Spitfires' season on hold

ERIC FRANCIS -- Sun Media

, Last Updated: 11:41 AM ET

One of the hardest things for members of the Windsor Spitfires to deal with right now is that at a time like this Mickey Renaud was the one they'd all turn to for answers.

For guidance.

For support.

Instead, one day after their captain, a Calgary Flames prospect, died suddenly at his family's home, the players he led to the most unlikely of turnarounds huddled without him at the type of team gatherings Renaud used to organize.

Somehow, someway, there's no doubt that despite being just 19 years of age he would've known what to do, what to say and how to guide his pals through the toughest concept to grasp in life: Death.

"We've lost a kid who meant everything to our organization and family," said Spitfires head coach Bob Boughner, speaking about Monday's tragedy.

"He's a local hero here and the face of the organization. He'd organize different things for the guys, was always out in the community. He was a guy that was always in the coach's room but never about himself -- it was always about a teammate. He is the heartbeat of what we've built here."

In short, Renaud would have made a fine Calgary Flame.

"Absolutely, he epitomizes everything I believe the Flames are about," said Boughner, a former Flame who, like Renaud, possessed incredible determination and leadership, if not the highest of skill. "The grit, hard work and character ... I know Darryl (Sutter), Mike (Keenan) a little bit and Jarome (Iginla) and Mickey's a guy who would fit right into that dressing room with all that heart and being the consummate pro. I can't tell you how much passion he had and how much he looked forward to playing for the Flames."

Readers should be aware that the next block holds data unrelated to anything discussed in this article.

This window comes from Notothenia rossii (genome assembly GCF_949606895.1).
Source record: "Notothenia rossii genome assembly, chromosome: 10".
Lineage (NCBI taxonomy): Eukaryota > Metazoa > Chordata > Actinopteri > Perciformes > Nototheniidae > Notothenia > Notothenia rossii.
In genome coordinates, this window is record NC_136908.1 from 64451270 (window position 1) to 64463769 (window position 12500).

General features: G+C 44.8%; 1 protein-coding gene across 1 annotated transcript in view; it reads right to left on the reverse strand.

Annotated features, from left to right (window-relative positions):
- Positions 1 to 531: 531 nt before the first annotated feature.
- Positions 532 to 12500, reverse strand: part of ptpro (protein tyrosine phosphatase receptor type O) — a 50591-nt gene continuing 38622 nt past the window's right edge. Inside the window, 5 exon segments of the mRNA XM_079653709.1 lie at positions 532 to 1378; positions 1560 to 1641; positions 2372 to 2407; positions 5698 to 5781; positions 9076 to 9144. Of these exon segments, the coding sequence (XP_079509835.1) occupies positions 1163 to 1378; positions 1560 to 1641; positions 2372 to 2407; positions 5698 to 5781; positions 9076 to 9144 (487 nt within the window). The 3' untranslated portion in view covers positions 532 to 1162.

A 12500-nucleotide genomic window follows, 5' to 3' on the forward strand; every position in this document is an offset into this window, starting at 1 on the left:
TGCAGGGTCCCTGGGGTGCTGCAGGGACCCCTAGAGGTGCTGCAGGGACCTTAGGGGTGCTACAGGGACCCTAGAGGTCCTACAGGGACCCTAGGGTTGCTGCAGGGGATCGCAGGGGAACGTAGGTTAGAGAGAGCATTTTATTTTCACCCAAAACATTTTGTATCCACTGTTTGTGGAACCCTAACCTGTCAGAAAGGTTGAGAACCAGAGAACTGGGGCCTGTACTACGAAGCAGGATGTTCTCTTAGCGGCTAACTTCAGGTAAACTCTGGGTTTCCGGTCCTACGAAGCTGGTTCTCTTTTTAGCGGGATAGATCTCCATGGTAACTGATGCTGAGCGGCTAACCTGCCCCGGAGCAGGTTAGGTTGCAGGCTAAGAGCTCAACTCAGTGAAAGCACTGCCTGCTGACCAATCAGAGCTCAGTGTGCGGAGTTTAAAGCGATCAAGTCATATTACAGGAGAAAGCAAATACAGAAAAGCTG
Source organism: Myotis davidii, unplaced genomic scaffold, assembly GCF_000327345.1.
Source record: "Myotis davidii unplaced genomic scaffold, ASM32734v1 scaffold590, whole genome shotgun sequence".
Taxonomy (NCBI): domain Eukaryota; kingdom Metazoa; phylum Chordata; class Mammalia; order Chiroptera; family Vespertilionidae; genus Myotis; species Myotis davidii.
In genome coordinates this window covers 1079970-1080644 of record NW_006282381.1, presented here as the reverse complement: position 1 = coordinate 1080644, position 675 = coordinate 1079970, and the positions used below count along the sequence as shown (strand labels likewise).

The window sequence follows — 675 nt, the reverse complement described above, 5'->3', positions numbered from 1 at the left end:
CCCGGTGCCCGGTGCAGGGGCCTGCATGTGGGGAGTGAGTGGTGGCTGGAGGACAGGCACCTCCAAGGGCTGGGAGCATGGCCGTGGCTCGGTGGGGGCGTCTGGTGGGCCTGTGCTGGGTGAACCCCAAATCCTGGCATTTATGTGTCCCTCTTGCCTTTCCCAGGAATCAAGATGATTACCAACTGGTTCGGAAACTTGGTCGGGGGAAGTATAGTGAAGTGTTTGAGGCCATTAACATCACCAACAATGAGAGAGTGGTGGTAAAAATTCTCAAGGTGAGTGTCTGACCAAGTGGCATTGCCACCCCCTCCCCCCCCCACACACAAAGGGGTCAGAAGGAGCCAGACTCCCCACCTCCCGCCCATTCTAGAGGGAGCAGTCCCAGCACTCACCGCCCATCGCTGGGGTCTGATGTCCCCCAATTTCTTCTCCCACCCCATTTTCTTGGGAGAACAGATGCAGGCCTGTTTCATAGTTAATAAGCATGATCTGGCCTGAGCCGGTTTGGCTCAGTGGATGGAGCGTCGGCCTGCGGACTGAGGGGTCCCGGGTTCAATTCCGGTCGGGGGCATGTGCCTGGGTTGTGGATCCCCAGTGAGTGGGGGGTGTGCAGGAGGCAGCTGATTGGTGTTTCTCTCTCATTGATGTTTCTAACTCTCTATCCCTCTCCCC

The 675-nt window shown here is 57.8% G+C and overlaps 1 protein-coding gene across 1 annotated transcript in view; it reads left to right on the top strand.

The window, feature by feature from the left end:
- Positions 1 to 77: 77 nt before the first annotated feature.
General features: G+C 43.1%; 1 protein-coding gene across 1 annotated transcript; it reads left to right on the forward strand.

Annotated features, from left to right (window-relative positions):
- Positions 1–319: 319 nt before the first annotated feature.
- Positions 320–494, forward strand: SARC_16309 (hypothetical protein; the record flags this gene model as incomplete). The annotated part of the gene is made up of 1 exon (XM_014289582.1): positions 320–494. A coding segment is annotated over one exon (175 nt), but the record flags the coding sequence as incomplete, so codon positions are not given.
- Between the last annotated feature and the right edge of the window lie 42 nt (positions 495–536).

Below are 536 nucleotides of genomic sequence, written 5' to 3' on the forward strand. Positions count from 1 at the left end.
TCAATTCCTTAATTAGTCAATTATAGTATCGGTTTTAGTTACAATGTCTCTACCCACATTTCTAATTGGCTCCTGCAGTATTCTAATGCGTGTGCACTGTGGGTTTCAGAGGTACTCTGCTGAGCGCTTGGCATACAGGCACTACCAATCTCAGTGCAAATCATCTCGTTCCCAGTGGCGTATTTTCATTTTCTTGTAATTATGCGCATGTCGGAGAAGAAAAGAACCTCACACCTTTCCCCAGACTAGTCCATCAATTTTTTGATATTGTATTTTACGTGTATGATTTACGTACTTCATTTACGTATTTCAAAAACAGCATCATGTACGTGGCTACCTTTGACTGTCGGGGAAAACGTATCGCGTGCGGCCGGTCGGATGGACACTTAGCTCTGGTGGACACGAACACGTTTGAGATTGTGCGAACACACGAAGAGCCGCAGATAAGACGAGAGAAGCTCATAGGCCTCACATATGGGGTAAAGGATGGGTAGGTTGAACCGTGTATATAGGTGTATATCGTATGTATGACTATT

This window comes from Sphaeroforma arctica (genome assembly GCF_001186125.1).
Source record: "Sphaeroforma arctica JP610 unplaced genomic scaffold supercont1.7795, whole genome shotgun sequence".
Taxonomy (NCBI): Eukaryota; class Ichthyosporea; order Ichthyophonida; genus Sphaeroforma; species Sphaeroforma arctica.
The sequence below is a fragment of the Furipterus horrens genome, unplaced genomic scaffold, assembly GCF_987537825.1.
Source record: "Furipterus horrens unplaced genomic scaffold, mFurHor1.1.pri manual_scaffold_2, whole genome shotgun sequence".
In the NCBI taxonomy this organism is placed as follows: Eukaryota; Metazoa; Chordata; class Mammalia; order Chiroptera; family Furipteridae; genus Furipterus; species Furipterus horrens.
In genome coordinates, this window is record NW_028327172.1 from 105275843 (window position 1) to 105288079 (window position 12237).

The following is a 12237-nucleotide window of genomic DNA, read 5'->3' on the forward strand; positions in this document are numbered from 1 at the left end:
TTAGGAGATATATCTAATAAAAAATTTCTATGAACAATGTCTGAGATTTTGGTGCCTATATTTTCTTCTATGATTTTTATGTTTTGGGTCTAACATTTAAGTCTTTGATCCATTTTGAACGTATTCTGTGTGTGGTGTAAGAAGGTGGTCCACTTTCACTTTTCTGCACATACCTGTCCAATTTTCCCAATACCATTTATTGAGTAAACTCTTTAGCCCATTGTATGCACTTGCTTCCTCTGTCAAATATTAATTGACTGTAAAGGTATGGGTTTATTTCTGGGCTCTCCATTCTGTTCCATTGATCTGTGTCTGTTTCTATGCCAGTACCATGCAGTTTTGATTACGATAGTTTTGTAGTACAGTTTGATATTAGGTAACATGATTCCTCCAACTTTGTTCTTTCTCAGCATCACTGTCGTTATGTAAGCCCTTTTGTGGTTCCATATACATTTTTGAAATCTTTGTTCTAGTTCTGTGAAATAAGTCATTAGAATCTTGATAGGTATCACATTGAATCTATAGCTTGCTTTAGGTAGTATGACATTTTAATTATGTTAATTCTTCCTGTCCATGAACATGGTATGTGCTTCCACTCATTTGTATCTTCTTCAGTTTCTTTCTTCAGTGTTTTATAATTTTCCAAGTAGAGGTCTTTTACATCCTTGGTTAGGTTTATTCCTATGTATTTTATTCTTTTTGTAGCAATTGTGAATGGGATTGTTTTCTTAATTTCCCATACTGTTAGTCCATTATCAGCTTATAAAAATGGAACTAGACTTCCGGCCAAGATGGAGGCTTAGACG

A fifth-round draft pick of the Flames last summer, Renaud certainly wasn't a cinch by any means to call Calgary home any time soon. He was a second-line forward at best. However, on the advice of Flames scout Tom Webster, a former Spitfires coach who "felt like he lost a son" Monday, the 6-ft.-2, 220-lb. centre was selected based on his heart -- a tool he used to lift a young Windsor team to a shocking fourth in the OHL.

And while only the family knows details of the preliminary autopsy findings, the cause of death won't be determined for some time.

One day after grief counsellors descended on the team's dressing room, the teary-eyed group attended a chapel service in Renaud's honour yesterday while local businesses rallied to offer endless support.

Tomorrow night's home game has been postponed, Friday is the funeral and Sunday's tilt is up in the air as some players have headed home.

Upon their return, all OHLers will wear a No. 18 sticker on their helmet and the Spitfires will wear a commemorative jersey patch.

In many ways, the heart that stopped beating will continue to provide inspiration for his teammates.

"We haven't even talked about how to go forward, we're still dealing with the loss," said Boughner.


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